Traditionally, managing risk for on-premise environments was done by putting sensitive information behind firewalls to protect and minimize risk of intrusion and data exfiltration. But today, nearly all organizations are moving towards a Hybrid Cloud. The Marriott data breach revealed in February 2020 leveraged legitimate insider credentials. The detection was more than a month after the breach occurred. However, malicious activities can happen accidentally by setting up the VMs and AWS resources to allow public access to any IP. According to Gartner, "through 2025, 99% of cloud security failures will be the customer's fault." Due to the shared responsibility model, most cloud providers require for use organizations can potentially increase the attack surface if not planning for security, compliance and risk mitigation as key pillars of migration and hybrid use.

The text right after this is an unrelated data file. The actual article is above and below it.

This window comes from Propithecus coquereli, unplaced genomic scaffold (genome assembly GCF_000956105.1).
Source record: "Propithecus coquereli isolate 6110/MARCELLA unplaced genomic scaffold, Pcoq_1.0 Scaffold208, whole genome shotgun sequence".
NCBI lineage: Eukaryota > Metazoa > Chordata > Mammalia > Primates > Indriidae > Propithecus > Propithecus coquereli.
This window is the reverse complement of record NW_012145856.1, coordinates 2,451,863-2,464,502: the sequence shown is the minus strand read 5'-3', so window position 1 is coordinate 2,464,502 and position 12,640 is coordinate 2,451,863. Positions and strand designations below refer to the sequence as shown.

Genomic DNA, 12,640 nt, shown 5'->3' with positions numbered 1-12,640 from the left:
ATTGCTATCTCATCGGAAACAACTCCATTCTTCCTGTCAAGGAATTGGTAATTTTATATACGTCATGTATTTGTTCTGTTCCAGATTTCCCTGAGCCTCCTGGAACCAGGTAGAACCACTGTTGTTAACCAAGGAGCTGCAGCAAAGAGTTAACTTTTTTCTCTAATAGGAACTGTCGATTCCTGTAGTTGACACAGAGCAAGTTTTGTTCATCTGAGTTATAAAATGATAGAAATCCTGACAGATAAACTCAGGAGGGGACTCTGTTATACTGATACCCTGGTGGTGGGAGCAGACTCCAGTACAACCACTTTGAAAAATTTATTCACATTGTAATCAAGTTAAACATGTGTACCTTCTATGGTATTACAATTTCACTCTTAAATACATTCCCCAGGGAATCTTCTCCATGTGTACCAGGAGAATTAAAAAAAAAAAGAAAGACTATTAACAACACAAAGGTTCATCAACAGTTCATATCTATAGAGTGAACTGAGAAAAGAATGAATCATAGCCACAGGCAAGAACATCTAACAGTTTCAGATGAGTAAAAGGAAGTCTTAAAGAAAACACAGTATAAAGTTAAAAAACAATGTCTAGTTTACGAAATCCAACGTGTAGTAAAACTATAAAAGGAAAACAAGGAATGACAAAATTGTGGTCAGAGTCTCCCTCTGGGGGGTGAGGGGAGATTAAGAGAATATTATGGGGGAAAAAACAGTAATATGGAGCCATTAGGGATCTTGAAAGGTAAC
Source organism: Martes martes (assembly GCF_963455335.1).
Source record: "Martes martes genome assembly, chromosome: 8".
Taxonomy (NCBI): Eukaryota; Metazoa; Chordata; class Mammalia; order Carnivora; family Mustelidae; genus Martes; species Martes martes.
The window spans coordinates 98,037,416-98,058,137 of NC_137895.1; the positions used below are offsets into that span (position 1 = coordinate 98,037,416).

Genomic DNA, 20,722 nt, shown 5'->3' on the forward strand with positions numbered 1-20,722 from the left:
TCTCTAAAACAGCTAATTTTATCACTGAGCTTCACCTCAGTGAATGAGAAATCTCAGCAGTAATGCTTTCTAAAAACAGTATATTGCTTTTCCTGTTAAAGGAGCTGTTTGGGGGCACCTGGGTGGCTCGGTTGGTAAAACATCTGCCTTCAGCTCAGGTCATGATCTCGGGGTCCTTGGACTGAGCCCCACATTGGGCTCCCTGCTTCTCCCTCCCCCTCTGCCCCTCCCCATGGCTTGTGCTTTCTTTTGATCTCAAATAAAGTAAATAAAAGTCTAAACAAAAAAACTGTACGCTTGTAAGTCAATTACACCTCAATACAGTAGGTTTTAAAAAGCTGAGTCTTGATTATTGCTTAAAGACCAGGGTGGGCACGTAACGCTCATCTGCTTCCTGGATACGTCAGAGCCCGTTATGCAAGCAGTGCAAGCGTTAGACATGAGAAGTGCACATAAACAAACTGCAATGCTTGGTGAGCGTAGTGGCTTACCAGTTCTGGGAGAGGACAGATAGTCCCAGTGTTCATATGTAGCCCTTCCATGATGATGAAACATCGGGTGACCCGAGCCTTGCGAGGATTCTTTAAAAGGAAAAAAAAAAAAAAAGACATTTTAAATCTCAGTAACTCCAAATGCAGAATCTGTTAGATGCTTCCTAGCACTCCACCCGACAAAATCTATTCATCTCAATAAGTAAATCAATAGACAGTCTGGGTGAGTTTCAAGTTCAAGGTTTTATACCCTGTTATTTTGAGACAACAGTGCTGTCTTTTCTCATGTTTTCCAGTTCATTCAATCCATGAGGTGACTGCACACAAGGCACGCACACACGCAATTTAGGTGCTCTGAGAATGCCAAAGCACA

While the cloud providers have evolved their toolsets, but still fall short of organizing all the requisite information to detect anomaly and threats. Organizations are simultaneously attempting to use traditional, on-premise tools like SIEM, IAM, and CASB that also fall short of security and compliance objectives because there is no business context that filters past high-risk, low value alters. Not all risk is equal. There are numerous where traditional tools are incapable of injecting business logic, so high-value targets (resources and data with business and compliance relevance) are never prioritized.
Data visualization has increasingly become a necessity of deciphering through complex relationships between a vast network and numerous access possibilities. Each cloud provider, with the intent of flexibility, has enabled numerous methods of securing resources. Accounts, Groups, Policies, Roles, and more recently, Active Directory accounts and groups are managed in silos. They typically require heavy scripting to gain visibility into who and what has access to your VMs, EC2, S3, Serverless and Container resources.